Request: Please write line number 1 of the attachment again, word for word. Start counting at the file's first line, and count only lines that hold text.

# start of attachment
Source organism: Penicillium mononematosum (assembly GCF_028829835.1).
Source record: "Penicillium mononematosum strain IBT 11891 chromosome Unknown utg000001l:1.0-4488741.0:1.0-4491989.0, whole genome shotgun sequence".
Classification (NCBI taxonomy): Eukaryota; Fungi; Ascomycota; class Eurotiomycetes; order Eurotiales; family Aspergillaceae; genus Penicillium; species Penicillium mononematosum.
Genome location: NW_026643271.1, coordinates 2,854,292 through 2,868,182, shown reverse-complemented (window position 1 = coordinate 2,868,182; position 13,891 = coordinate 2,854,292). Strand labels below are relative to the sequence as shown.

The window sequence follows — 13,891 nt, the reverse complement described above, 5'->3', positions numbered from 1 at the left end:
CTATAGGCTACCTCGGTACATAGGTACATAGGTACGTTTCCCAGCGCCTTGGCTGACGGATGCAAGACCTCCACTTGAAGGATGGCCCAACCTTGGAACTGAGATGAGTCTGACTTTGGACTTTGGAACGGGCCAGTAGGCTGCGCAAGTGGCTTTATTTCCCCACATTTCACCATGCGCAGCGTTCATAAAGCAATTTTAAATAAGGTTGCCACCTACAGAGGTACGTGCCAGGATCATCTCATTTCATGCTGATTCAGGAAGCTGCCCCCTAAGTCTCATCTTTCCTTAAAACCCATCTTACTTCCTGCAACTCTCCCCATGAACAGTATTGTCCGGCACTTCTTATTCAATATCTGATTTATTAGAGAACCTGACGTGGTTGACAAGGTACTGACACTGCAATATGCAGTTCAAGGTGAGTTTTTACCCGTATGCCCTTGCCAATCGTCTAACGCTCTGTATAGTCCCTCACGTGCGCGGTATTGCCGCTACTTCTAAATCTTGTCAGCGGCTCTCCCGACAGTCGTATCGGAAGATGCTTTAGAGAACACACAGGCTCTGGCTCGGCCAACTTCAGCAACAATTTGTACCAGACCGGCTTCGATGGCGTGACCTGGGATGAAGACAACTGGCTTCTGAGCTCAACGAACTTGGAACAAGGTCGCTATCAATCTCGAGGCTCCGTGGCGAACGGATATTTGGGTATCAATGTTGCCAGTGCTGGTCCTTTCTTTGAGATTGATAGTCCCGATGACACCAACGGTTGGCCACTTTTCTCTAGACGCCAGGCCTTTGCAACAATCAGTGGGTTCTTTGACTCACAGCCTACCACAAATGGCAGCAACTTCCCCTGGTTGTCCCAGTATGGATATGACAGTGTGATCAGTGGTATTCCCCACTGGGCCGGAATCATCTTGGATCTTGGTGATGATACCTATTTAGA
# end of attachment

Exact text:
Source organism: Penicillium mononematosum (assembly GCF_028829835.1).